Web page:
15122019Sun
Last updateMon, 09 Dec 2019 2pm

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Expert Witness Blog

Scotland’s lawyers celebrate platinum

Scotland’s lawyers celebrate platinum

5 MONTHS AGO

This year sees the 70th anniversary of The Law Society of Scotland. Given that the legal systems in Scotland and England have been famously different for centuries, it seems perverse that the country’s lawyers only acquired their own representative body less than one of those centuries ago. In fact the principal was established in 1933, but the little matter of World War Two got in the way of its implementation.

Nevertheless, a platinum anniversary is something to be celebrated and Scotland’s advocates are determined to do just that: especially as it coincides with the centenary of the Sex Disqualification (Removal) Act, which paved the way for women to become solicitors for the first time.

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Expert Witness News

Authored by AI - Here be crypto dragons: it’s all about the evidence, proclaims the CastellGhostWriteBot

Authored by AI - Here be crypto dragons: it’s all about the evidence, proclaims the CastellGhostWriteBot

1 MONTHS AGO

Can you tell if this has been authored by a robot? Would it matter, legally or otherwise, if you couldn’t?

Are you crypto-friendly, or if not, at least crypto-aware?

Bitcoin is on a rollercoaster – zooming up and down in value. Who can predict which way or by how much? Are you one of the early adopters, adroitly enjoying the financial thrills and spills of a Bitcoin punt, despite allegations of ‘crypto whales’ manipulating the market for their own devious gain?

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Expert Witness Legal News

Why should we strive for an Inclusive Legal Services Sector?

Why should we strive for an Inclusive Legal Services Sector?

1 MONTHS AGO

By Amanda Hamilton, NALP

My parents were both lawyers. So many changes have affected the legal services sector over the last 30 years, that if they were alive, they wouldn’t recognise any of it!

The discussions may have been going on for decades regarding the possibility of merging the two major legal professionals, Barristers and Solicitors, into one, but as we all know by now, this will never happen.

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Expert Witness : Building and Property

Boundary dispute reform: let’s use the legislative vacuum to good effect

Boundary dispute reform: let’s use the legislative vacuum to good effect

3 MONTHS AGO

Who would have thought that Brexit – or the lack of it – would significantly affect the way in which the industry manages boundary disputes? Richard Crow, associate director of Trident Building Consultancy, explains:

Two years ago a Private Member’s Bill, sponsored by Lord Lytton, received its first reading in the House of Lords. The Bill suggested that boundary issues could be better addressed by using a structure which broadly replicates the provisions of the Party Wall Act – essentially removing much of the responsibility from solicitors and handing it to surveyors. Progress of the Bill was thwarted by the general election of June 2017, and with parliamentary time apparently unavailable to...

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Expert Witness : Criminal

More psychologists are in court – and that’s a good thing!

More psychologists are in court – and that’s a good thing!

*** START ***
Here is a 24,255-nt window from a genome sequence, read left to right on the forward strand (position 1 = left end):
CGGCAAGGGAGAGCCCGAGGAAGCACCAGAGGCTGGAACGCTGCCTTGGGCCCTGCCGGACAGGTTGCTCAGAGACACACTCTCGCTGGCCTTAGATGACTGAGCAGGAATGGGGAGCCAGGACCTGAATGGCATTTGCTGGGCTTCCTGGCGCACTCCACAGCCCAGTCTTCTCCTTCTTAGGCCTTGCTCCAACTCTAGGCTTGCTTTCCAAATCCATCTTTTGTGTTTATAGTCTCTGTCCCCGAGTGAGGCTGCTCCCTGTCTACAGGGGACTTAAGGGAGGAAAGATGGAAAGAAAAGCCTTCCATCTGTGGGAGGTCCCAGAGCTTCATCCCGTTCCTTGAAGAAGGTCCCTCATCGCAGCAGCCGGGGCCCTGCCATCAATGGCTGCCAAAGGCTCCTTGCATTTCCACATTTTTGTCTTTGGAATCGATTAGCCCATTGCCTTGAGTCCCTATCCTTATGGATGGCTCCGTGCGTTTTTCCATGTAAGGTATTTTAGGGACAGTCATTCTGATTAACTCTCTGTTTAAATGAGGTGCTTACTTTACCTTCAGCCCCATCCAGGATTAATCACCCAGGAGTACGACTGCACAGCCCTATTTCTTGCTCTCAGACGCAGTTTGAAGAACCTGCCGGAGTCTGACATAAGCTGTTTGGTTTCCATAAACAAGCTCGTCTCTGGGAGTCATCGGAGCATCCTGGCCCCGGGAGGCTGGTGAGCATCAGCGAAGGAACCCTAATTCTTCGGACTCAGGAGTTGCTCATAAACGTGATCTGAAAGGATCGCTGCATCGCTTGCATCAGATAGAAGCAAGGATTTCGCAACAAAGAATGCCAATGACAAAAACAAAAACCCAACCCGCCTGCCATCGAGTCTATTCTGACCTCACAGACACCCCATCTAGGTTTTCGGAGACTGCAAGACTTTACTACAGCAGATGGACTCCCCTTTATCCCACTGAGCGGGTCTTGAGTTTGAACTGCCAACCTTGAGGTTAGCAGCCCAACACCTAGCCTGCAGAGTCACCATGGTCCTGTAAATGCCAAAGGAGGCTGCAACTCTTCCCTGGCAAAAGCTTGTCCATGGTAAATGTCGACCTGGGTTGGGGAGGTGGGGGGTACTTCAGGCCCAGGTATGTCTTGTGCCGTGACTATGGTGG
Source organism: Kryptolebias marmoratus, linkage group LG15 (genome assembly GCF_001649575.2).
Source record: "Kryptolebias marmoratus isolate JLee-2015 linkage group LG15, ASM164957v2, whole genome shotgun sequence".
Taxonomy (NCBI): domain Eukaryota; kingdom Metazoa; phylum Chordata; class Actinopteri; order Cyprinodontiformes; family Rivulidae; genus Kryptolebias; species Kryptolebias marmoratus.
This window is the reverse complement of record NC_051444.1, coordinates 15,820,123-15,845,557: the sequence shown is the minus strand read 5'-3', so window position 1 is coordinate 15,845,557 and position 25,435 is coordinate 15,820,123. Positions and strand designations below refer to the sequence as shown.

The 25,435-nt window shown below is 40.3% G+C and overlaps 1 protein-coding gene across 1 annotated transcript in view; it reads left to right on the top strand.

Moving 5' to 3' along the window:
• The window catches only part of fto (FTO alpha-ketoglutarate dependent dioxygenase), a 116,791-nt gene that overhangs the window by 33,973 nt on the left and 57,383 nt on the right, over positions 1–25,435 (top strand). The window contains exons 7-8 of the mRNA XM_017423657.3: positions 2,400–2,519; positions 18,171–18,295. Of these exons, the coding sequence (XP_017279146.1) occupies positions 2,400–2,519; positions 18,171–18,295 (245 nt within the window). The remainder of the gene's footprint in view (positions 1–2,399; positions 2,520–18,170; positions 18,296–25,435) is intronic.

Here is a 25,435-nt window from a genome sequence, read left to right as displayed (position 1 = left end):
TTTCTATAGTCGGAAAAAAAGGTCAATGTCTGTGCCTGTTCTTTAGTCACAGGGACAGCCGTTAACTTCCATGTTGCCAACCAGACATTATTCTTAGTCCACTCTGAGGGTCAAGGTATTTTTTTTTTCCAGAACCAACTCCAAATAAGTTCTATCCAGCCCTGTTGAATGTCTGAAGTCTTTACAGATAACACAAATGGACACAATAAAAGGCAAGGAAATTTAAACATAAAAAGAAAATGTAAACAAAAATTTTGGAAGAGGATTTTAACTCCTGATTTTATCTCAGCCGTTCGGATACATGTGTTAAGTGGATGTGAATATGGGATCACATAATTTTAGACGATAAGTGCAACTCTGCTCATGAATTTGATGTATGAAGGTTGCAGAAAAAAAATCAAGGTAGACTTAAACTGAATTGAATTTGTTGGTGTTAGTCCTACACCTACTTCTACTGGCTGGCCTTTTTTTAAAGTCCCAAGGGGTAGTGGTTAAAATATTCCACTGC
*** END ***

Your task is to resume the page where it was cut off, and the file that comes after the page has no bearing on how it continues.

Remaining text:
1 YEAR AGO

Vulnerable offenders with mental health, alcohol and substance abuse problems are increasingly being diverted from short-term custodial sentences and towards treatment that aims to tackle the causes of their offending.

In the pilot areas – Birmingham, Plymouth, Sefton, Milton Keynes and Northampton – psychologists are working collaboratively with the existing panels of justice and health officials. Together, the professionals ensure that magistrates and judges have the information they need to determine whether an offender should be required to receive treatment for their mental health, alcohol or drug issues.

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Expert Witness : Medico Legal

How long should a hip or knee replacement last? Now we know

How long should a hip or knee replacement last? Now we know

9 MONTHS AGO

Researchers from the Musculoskeletal Research Unit at the University of Bristol have found that eight out of 10 total knee replacements and six out of 10 total hip replacements will still be in place after 25 years. The research, funded by the National Joint Registry and the National Institute for Health Research was published in The Lancet in February.

After reviewing thousands of case studies going back 25 years across six countries, generalisable survival data is now available for the first time to estimate how long hip and knee replacements are likely to last.

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Expert Witness : Technology

AI system can match experts at detecting eye disease

AI system can match experts at detecting eye disease

1 YEAR AGO

An artificial intelligence (AI) system that can recommend the correct referral decision for over 50 eye diseases as accurately as world-leading experts has been developed by researchers at Moorfields Eye Hospital NHS Foundation Trust. The research project was carried out in collaboration with DeepMind Health and University College London (UCL) Institute of Ophthalmology.

The breakthrough research, published online by Nature Medicine, describes how machine learning technology has been successfully trained to identify features of eye disease and recommend how patients should be referred for care, using thousands of historic de-personalised eye scans. It is hoped that the technology could one da...

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Expert Witness : Environment

The fundamental right to be protected from the dangers of air pollution

The fundamental right to be protected from the dangers of air pollution